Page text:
As part of South Asian Heritage Month, Public Engagement Coordinator for the South East, Sarah Nathaniel, explores the history and talks to Davinder Dhillon, Chair of the Chattri Memorial Group about the contribution of the soldiers of Undivided India in the First World War and their particular connection with Brighton and the South Downs.
Brighton's Memorials to India's War Dead
Up on the South Downs outside Brighton, in a peaceful spot with a beautiful panoramic view out to sea, the walker or cyclist will come across two memorials to the area’s connection with the First World War and soldiers of the Indian Army.
Image: Patcham Downs Indian Forces Cremation Memorial
The Patcham Downs Indian Forces Cremation Memorial commemorates the names of 53 Hindu and Sikh soldiers who were cremated on this site after dying in hospitals in nearby Brighton.
Brighton was chosen as the main site in the South East for a complex of military hospitals dedicated to the care of wounded and sick Indian soldiers, including the Royal Pavilion Estate.
In total, 74 Indian casualties died whilst in hospital in Brighton and arrangements were made for them in accordance with their religion. Muslims were buried in a cemetery in Woking near to the Shah Jahan Mosque and later moved to Brookwood Military Cemetery. Hindus and Sikhs were provided with a site for open air cremations on the Downs where traditional funeral prayers would be conducted and the body cremated on one of three open-air concrete cremation slabs. The ashes would then be scattered at sea.
Standing alongside our Patcham Downs Memorial is the Chattri Memorial which, whilst not one of our war memorials, is very closely associated with it.
The Chattri stands in memory of all Indian soldiers who died during the First World War and particularly those 53 who were cremated here, and was unveiled in 1921 by the Prince of Wales.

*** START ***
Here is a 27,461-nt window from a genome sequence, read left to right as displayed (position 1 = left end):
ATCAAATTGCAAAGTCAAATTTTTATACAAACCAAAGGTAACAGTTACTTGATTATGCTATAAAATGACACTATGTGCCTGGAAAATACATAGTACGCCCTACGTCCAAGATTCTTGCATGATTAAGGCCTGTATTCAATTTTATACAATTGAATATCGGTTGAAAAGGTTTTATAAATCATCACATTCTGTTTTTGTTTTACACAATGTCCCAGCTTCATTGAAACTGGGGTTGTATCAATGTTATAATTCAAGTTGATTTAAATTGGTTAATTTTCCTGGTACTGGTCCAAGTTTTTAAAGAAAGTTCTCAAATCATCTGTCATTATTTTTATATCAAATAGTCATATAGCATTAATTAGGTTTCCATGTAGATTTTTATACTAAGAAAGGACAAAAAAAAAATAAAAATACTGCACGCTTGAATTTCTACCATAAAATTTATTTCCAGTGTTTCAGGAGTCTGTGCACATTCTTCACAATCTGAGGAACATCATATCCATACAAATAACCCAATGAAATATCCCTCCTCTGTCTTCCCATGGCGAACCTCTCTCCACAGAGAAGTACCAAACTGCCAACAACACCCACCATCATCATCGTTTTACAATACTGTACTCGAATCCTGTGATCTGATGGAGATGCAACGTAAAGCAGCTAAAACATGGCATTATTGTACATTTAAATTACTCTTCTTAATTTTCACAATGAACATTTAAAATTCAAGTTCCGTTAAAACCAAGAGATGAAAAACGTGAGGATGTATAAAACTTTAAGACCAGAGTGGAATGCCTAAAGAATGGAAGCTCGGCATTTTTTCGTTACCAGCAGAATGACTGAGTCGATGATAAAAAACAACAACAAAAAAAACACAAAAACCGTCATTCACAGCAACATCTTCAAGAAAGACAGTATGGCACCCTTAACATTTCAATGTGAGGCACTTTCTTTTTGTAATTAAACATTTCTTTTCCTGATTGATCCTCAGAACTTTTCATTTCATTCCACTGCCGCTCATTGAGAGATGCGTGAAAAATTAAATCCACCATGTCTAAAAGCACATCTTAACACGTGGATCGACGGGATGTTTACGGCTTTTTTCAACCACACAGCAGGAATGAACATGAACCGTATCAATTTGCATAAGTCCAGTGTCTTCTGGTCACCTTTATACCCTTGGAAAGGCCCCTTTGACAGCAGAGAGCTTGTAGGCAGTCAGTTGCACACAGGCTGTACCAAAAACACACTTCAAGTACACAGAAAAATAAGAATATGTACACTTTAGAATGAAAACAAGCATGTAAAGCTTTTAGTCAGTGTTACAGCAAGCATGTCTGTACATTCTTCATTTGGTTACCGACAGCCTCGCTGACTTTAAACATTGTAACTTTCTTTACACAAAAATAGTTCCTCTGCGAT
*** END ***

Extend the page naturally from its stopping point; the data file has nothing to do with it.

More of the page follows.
An annual remembrance service is held here on the second Sunday in June, in a moving and inclusive service arranged by the Chattri Memorial Group, to which all are welcome.
Davinder Dhillon is the chair of this group and I spoke to him about the importance of the site and his involvement.
Why is it important to celebrate South Asian heritage?
It’s a recognition of the multicultural nature of our nation; that there are people from different cultures and we should celebrate that and in doing so promote respect and understanding. Such people have made a huge contribution to the development of modern Britain culturally, socially, economically and politically.
Why is it particularly important to remember the South Asian contribution in both world wars?
In both wars, the contribution of Indian troops was absolutely crucial. Particularly in the First World War, the Indian Army played a vital role on the Western Front at the beginning of the war where their numbers were needed to support the strong but small British Expeditionary Force against the superior numbers of the Germans. In the Middle East and Africa, the Indian troops were involved in protecting British interests and territories. This contribution is becoming more widely known but there still needs to be more education about this and its importance to the war effort.
Where did you your interest in remembering the Indian soldiers of WW1 come from?
I had a basic knowledge of that fact that Indians had served in both world wars, but didn’t know much about it. I’d seen in the local paper reports of the annual service but then in 2000, I saw an article that said the annual Chattri Memorial service, which had been run by the Royal British Legion, was going to end and I decided that I couldn’t let this happen and offered to help out. By the end of the first meeting, I found myself in charge of the whole thing!